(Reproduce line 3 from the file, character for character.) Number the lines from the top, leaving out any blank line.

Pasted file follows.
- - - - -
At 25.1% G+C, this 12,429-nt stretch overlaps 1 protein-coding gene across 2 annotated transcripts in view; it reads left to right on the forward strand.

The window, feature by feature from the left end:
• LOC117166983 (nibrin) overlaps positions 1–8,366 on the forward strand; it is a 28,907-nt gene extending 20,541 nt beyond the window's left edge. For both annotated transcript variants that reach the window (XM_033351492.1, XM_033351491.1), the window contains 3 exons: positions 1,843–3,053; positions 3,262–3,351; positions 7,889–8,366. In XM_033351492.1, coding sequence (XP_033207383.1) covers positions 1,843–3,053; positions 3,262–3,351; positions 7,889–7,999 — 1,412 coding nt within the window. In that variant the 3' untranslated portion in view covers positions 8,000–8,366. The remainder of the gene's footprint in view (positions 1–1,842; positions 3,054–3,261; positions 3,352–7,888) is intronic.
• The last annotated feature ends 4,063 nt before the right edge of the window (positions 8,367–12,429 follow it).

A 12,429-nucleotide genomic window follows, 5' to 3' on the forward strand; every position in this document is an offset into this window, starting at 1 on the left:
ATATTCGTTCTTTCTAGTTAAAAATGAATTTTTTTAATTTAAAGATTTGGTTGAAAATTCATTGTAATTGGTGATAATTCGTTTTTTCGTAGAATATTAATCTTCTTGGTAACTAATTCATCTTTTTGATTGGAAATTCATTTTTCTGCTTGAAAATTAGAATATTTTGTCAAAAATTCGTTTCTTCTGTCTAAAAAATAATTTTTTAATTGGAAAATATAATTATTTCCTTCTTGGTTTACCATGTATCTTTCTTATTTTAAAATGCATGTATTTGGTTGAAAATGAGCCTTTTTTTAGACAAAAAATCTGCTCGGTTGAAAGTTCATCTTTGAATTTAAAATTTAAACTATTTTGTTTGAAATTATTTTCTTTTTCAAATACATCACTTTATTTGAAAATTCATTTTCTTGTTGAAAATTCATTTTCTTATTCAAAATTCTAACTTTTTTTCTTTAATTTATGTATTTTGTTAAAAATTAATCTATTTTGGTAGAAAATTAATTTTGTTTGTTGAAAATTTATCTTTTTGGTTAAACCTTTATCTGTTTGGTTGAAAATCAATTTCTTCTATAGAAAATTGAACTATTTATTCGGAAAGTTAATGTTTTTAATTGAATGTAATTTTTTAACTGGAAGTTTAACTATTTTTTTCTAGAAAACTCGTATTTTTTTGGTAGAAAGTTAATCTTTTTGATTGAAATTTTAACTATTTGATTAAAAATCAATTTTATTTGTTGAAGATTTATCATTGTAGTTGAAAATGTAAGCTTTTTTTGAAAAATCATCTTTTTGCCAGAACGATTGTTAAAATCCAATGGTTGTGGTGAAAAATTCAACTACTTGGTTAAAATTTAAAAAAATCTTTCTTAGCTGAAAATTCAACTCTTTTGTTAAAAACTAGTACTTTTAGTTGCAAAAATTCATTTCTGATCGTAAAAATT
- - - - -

• LOC117166983 (nibrin) overlaps positions 1–8,366 on the forward strand; it is a 28,907-nt gene extending 20,541 nt beyond the window's left edge. For both annotated transcript variants that reach the window (XM_033351492.1, XM_033351491.1), the window contains 3 exons: positions 1,843–3,053; positions 3,262–3,351; positions 7,889–8,366. In XM_033351492.1, coding sequence (XP_033207383.1) covers positions 1,843–3,053; positions 3,262–3,351; positions 7,889–7,999 — 1,412 coding nt within the window. In that variant the 3' untranslated portion in view covers positions 8,000–8,366. The remainder of the gene's footprint in view (positions 1–1,842; positions 3,054–3,261; positions 3,352–7,888) is intronic.